A selection of key paragraphs can be found below the judgement.CASE OF KUTAYEV v. RUSSIA
92. The Court observes that although the place and circumstances of the applicant’s arrest are disputed by the parties, they nevertheless agreed that the applicant was apprehended by State officers on 20 February 2014 (see paragraph 21 above). Following his apprehension, numerous injuries were discovered on the applicant and recorded by the IVS staff on 21 February and subsequently by a forensic expert on 17 March 2014. The applicant also provided photographs dated 24 February 2014 depicting his injuries (see paragraphs 38-40 above). The Government did not dispute the applicant’s injuries as described by him. The Court finds that the applicant provided a detailed and consistent account of the circumstances of the alleged ill treatment, which involved beatings and the administration of electric shocks with a view to extracting a confession from him (see paragraphs 19 20 above). The fact that the applicant had injuries following his detention by the authorities was also confirmed by the statements of Mr Kalyapin (see paragraph 50 above), who testified during the applicant’s trial that he had seen the applicant’s injuries when he had visited him in the IVS.
96. Furthermore, the investigator failed to verify the only version of events that he had relied on. The forensic medical expert was not asked to assess whether it was even possible that the applicant’s injuries were the result of a single fall, as the applicant submitted on one occasion, apparently out of fear of further ill-treatment.
97. Neither the investigator nor the domestic courts, upon examining the applicant’s credible allegations, made a thorough assessment of the evidence before them. They disregarded the fact that the applicant had retracted his confession as having been given under coercion, and gave decisive weight to the statements of the police officers and State officials who had allegedly ill treated the applicant (see paragraphs 41, 57 and 58 above).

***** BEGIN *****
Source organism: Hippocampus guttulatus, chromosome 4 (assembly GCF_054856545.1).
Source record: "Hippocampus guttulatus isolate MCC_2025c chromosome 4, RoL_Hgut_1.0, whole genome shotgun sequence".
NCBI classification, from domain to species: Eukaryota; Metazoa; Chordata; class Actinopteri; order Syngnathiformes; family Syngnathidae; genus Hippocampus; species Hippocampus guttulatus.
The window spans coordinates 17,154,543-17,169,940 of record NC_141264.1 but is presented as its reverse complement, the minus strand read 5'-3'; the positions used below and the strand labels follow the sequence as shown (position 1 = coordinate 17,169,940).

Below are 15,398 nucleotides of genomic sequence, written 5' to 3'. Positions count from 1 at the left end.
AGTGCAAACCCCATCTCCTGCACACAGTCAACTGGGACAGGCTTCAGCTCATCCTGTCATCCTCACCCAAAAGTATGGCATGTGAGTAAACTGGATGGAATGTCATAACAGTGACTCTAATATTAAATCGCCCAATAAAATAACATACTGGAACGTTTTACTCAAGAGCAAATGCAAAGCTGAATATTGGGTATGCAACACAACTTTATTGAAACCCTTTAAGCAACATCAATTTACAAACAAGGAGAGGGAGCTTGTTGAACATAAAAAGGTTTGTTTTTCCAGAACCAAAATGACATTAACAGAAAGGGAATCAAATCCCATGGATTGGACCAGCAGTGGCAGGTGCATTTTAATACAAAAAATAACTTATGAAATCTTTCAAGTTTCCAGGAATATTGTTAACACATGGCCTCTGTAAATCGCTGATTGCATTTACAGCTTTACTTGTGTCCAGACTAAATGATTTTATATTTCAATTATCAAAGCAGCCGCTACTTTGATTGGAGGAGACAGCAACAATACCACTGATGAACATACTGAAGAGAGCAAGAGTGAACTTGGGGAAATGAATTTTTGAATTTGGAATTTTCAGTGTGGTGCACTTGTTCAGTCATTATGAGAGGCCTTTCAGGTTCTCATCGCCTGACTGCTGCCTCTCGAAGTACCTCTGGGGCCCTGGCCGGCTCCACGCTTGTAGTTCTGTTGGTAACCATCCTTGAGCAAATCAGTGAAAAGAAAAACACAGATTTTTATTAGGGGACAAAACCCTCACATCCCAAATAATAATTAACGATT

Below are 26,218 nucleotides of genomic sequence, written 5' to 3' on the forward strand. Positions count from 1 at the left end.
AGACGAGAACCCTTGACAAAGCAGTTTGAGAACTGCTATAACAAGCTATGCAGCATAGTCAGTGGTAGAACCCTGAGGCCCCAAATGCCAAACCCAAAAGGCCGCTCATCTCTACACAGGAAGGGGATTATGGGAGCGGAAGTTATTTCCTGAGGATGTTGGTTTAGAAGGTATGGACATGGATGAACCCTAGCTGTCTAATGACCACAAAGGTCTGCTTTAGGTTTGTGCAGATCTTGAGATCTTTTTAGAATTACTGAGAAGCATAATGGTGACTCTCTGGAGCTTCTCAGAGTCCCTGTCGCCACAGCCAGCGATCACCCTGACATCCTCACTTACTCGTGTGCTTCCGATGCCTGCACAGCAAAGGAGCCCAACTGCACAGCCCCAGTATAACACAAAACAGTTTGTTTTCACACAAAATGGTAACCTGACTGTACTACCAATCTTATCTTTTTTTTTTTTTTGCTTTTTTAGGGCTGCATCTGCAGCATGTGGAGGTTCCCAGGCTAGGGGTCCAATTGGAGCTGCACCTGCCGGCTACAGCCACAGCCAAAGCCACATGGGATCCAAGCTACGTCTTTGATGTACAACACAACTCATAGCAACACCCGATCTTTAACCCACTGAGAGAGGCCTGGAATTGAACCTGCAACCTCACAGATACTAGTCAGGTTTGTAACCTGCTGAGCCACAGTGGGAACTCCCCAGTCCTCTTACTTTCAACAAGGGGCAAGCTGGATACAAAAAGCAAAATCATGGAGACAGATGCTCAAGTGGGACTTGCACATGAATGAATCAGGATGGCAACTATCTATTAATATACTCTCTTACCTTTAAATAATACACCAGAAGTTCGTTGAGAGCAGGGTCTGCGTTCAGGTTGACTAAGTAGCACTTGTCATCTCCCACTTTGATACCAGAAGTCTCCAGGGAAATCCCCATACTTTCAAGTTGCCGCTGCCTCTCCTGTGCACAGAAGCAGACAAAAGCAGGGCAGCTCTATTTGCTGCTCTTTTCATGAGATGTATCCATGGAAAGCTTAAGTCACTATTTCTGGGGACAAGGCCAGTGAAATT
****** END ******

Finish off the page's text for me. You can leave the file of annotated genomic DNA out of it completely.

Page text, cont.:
103. The foregoing considerations are sufficient to enable the Court to conclude that there has been a violation of Article 3 of the Convention under its substantive and procedural limbs.
134. In the light of all the circumstances described above, the Court finds that the applicant was not arrested as claimed by the respondent Government in the course of a random identity check during which illegal drugs were found on him. As these were given as the formal grounds to justify the applicant’s deprivation of liberty, they clearly involved an element of bad faith on the part of the police officers and the investigators. There are insufficient grounds to conclude that the domestic courts which imposed the applicant’s detention on remand also acted in bad faith. However, they failed to review both the factual and the legal basis for the applicant’s detention (see, a contrario, S., V. and A. v. Denmark, cited above, § 155).
135. The Court finds that the applicant’s deprivation of liberty on 20 February 2014 was arbitrary and did not have any legitimate purpose under Article 5 § 1 of the Convention. There has therefore been a violation of that Article.